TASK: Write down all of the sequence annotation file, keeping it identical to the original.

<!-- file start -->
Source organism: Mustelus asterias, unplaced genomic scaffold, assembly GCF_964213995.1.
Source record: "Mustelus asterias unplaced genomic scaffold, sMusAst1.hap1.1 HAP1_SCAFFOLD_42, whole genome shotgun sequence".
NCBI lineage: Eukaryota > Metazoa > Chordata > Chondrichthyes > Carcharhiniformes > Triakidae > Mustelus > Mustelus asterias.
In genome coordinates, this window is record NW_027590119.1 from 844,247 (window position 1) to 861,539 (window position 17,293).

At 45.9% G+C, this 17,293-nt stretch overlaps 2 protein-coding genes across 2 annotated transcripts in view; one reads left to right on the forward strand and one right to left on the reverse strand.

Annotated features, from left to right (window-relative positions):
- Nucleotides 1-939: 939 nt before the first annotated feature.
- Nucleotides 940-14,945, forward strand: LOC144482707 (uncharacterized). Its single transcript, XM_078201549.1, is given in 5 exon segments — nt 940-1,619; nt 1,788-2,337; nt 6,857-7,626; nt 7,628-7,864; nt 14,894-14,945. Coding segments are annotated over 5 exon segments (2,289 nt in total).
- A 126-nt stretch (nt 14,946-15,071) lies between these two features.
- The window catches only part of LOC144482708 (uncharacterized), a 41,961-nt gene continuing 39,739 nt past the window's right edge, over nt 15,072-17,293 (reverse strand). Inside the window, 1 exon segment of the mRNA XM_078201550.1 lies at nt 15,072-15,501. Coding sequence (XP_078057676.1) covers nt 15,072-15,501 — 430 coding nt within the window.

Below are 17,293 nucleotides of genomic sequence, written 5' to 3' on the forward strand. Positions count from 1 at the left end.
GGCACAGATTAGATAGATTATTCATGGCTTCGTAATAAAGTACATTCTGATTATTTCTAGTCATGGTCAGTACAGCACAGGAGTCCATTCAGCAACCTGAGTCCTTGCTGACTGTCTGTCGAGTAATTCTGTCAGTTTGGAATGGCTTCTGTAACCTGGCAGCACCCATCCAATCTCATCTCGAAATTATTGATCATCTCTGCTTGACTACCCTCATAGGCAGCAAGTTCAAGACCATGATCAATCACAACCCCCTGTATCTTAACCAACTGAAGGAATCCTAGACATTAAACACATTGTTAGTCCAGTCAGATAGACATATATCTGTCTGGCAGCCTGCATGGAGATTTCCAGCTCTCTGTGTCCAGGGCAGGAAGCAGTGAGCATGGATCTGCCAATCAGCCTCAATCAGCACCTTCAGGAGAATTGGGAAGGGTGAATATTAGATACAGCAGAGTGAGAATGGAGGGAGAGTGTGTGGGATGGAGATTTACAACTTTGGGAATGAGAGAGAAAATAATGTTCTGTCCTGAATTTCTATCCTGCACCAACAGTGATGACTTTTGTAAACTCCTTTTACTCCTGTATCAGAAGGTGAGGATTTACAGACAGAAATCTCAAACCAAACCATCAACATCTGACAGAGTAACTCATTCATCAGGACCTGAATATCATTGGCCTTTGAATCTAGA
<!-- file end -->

Source organism: Mustelus asterias, unplaced genomic scaffold, assembly GCF_964213995.1.
Source record: "Mustelus asterias unplaced genomic scaffold, sMusAst1.hap1.1 HAP1_SCAFFOLD_42, whole genome shotgun sequence".
NCBI lineage: Eukaryota > Metazoa > Chordata > Chondrichthyes > Carcharhiniformes > Triakidae > Mustelus > Mustelus asterias.
In genome coordinates, this window is record NW_027590119.1 from 844,247 (window position 1) to 861,539 (window position 17,293).

At 45.9% G+C, this 17,293-nt stretch overlaps 2 protein-coding genes across 2 annotated transcripts in view; one reads left to right on the forward strand and one right to left on the reverse strand.

Annotated features, from left to right (window-relative positions):
- Nucleotides 1-939: 939 nt before the first annotated feature.
- Nucleotides 940-14,945, forward strand: LOC144482707 (uncharacterized). Its single transcript, XM_078201549.1, is given in 5 exon segments — nt 940-1,619; nt 1,788-2,337; nt 6,857-7,626; nt 7,628-7,864; nt 14,894-14,945. Coding segments are annotated over 5 exon segments (2,289 nt in total).
- A 126-nt stretch (nt 14,946-15,071) lies between these two features.
- The window catches only part of LOC144482708 (uncharacterized), a 41,961-nt gene continuing 39,739 nt past the window's right edge, over nt 15,072-17,293 (reverse strand). Inside the window, 1 exon segment of the mRNA XM_078201550.1 lies at nt 15,072-15,501. Coding sequence (XP_078057676.1) covers nt 15,072-15,501 — 430 coding nt within the window.

Below are 17,293 nucleotides of genomic sequence, written 5' to 3' on the forward strand. Positions count from 1 at the left end.
GGCACAGATTAGATAGATTATTCATGGCTTCGTAATAAAGTACATTCTGATTATTTCTAGTCATGGTCAGTACAGCACAGGAGTCCATTCAGCAACCTGAGTCCTTGCTGACTGTCTGTCGAGTAATTCTGTCAGTTTGGAATGGCTTCTGTAACCTGGCAGCACCCATCCAATCTCATCTCGAAATTATTGATCATCTCTGCTTGACTACCCTCATAGGCAGCAAGTTCAAGACCATGATCAATCACAACCCCCTGTATCTTAACCAACTGAAGGAATCCTAGACATTAAACACATTGTTAGTCCAGTCAGATAGACATATATCTGTCTGGCAGCCTGCATGGAGATTTCCAGCTCTCTGTGTCCAGGGCAGGAAGCAGTGAGCATGGATCTGCCAATCAGCCTCAATCAGCACCTTCAGGAGAATTGGGAAGGGTGAATATTAGATACAGCAGAGTGAGAATGGAGGGAGAGTGTGTGGGATGGAGATTTACAACTTTGGGAATGAGAGAGAAAATAATGTTCTGTCCTGAATTTCTATCCTGCACCAACAGTGATGACTTTTGTAAACTCCTTTTACTCCTGTATCAGAAGGTGAGGATTTACAGACAGAAATCTCAAACCAAACCATCAACATCTGACAGAGTAACTCATTCATCAGGACCTGAATATCATTGGCCTTTGAATCTAGA